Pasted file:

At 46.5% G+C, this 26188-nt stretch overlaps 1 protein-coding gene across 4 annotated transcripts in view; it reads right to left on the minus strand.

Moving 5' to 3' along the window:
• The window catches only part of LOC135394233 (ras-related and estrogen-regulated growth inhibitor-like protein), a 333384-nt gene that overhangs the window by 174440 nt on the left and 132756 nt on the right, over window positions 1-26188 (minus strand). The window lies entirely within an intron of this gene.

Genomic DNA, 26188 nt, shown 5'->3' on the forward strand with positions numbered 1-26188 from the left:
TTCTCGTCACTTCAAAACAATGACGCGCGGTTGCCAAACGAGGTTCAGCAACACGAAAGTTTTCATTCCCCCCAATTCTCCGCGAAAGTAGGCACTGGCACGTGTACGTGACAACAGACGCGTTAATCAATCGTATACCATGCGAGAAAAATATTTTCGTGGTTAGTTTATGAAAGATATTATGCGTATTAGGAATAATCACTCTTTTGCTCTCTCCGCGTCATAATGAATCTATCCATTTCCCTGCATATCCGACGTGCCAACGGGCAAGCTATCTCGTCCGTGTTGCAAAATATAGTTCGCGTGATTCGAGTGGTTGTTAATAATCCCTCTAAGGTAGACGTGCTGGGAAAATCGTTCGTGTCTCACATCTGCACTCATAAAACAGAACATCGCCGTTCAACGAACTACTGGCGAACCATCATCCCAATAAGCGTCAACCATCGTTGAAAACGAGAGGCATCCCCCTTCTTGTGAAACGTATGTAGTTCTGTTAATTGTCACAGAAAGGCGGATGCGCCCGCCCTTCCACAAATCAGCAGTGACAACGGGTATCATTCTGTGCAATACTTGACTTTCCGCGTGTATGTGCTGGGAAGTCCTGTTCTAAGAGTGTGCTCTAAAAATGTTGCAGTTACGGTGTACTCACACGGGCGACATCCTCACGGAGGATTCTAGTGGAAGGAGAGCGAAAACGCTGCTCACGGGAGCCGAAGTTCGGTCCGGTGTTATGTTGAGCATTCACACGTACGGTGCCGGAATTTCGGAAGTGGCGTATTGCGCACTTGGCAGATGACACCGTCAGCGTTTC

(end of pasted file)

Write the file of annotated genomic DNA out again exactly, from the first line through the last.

At 46.5% G+C, this 26188-nt stretch overlaps 1 protein-coding gene across 4 annotated transcripts in view; it reads right to left on the minus strand.

Moving 5' to 3' along the window:
• The window catches only part of LOC135394233 (ras-related and estrogen-regulated growth inhibitor-like protein), a 333384-nt gene that overhangs the window by 174440 nt on the left and 132756 nt on the right, over window positions 1-26188 (minus strand). The window lies entirely within an intron of this gene.

Genomic DNA, 26188 nt, shown 5'->3' on the forward strand with positions numbered 1-26188 from the left:
TTCTCGTCACTTCAAAACAATGACGCGCGGTTGCCAAACGAGGTTCAGCAACACGAAAGTTTTCATTCCCCCCAATTCTCCGCGAAAGTAGGCACTGGCACGTGTACGTGACAACAGACGCGTTAATCAATCGTATACCATGCGAGAAAAATATTTTCGTGGTTAGTTTATGAAAGATATTATGCGTATTAGGAATAATCACTCTTTTGCTCTCTCCGCGTCATAATGAATCTATCCATTTCCCTGCATATCCGACGTGCCAACGGGCAAGCTATCTCGTCCGTGTTGCAAAATATAGTTCGCGTGATTCGAGTGGTTGTTAATAATCCCTCTAAGGTAGACGTGCTGGGAAAATCGTTCGTGTCTCACATCTGCACTCATAAAACAGAACATCGCCGTTCAACGAACTACTGGCGAACCATCATCCCAATAAGCGTCAACCATCGTTGAAAACGAGAGGCATCCCCCTTCTTGTGAAACGTATGTAGTTCTGTTAATTGTCACAGAAAGGCGGATGCGCCCGCCCTTCCACAAATCAGCAGTGACAACGGGTATCATTCTGTGCAATACTTGACTTTCCGCGTGTATGTGCTGGGAAGTCCTGTTCTAAGAGTGTGCTCTAAAAATGTTGCAGTTACGGTGTACTCACACGGGCGACATCCTCACGGAGGATTCTAGTGGAAGGAGAGCGAAAACGCTGCTCACGGGAGCCGAAGTTCGGTCCGGTGTTATGTTGAGCATTCACACGTACGGTGCCGGAATTTCGGAAGTGGCGTATTGCGCACTTGGCAGATGACACCGTCAGCGTTTC